Schemes on the national road network that will improve safety and put right problems that badly designed road building has created for cyclists.
The Highways Agency will also be announcing later today (10 February 2014) that works will commence shortly on a number of cycle proofing schemes, and I can confirm that work will start today (10 February 2014) to cycle proof the A30 in Ashford.
We will continue to work with you – including British cycling - to ensure we are targeting the money in the right places, and delivering schemes that are high quality and that make a real difference.
But we want to see even more being done across the country.
And if we want to get more people cycling, getting the message across to your local council is vital.
They are responsible for speed limits on local roads and the planning permission needed for cycle lanes and other improvements.
For example, in London, local councils are responsible for around 90% of the roads.
So we need councils to up their game and deliver infrastructure that takes cycling into account from the start.
We have already taken a number of steps to help local authorities do more.
For example, we have made it simpler to put in place 20mph limits and zones and to install contra-flow cycling.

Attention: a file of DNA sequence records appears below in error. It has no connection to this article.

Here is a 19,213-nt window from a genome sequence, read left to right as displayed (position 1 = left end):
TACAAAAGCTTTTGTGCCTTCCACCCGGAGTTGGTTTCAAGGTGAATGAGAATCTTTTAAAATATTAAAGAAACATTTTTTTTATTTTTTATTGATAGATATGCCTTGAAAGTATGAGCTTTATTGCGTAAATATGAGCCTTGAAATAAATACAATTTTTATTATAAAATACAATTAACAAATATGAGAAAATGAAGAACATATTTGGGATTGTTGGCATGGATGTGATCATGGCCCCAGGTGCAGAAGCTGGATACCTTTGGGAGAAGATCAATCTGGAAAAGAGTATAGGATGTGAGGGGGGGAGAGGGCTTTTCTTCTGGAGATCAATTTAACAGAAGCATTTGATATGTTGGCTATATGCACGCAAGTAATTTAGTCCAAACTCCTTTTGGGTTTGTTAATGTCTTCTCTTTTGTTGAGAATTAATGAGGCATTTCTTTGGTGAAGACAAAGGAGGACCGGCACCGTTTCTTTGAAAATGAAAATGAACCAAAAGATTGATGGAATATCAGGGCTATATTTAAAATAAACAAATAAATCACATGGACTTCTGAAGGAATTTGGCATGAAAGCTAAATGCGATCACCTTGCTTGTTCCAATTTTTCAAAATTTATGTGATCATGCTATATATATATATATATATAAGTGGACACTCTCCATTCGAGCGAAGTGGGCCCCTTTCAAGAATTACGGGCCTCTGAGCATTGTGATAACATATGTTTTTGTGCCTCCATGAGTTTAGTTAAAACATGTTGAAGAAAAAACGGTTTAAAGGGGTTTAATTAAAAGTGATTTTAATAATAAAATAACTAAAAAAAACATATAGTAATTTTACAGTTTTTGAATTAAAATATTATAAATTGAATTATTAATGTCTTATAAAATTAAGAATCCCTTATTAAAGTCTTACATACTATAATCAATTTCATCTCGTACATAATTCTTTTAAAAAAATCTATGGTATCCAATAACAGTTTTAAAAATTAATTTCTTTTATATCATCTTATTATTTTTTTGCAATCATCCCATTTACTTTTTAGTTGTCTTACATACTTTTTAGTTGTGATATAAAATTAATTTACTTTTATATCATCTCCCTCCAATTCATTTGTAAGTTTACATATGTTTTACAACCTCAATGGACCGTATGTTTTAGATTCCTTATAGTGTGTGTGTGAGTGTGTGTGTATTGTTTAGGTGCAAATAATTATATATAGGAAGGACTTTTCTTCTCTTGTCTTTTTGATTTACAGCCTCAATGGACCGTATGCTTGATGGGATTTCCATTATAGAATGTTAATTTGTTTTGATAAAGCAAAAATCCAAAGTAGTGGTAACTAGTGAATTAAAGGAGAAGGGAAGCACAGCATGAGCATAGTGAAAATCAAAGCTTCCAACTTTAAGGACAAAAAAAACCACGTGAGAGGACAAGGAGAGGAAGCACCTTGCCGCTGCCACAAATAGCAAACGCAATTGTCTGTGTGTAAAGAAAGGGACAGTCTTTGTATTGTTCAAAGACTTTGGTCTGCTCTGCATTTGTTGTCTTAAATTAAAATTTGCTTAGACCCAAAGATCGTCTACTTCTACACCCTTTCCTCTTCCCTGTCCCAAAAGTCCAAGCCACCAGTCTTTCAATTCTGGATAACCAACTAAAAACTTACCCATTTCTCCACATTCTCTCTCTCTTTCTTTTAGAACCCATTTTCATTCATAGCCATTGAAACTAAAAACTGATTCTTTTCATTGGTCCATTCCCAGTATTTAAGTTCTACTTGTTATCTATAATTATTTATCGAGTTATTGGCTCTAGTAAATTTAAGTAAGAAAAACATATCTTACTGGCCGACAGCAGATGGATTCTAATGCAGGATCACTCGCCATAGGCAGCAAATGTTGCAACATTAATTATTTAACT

And we’ll use the new traffic signs regulation that will be launched later this year to make it even simpler for councils to make improvements.
But councils need to decide to get on and deliver.
I want to help encourage them to do so.
So, last month, we issued a document to start a discussion on improving highways maintenance funding, including for cycling and walking.
We asked whether around £50 million a year should be held back to encourage better cycleway and footpath maintenance.
If you want to find out more, roadshows are running across the country during February.
And we are also running a survey, until 2 March.
All comments and responses will be considered, so I encourage you to get involved.
So, in conclusion, I welcome publication of today’s (10 February 2014) manifesto.
We all want to see more people choose cycling.
We want it to be something everyone sees as the easiest way of getting about locally.
We want to build on the legacy of London 2012. Lord Coe is taking a keen personal interest in ensuring we do so and that includes helping people get on their bikes.
We want to work with you and with councils to make that happen.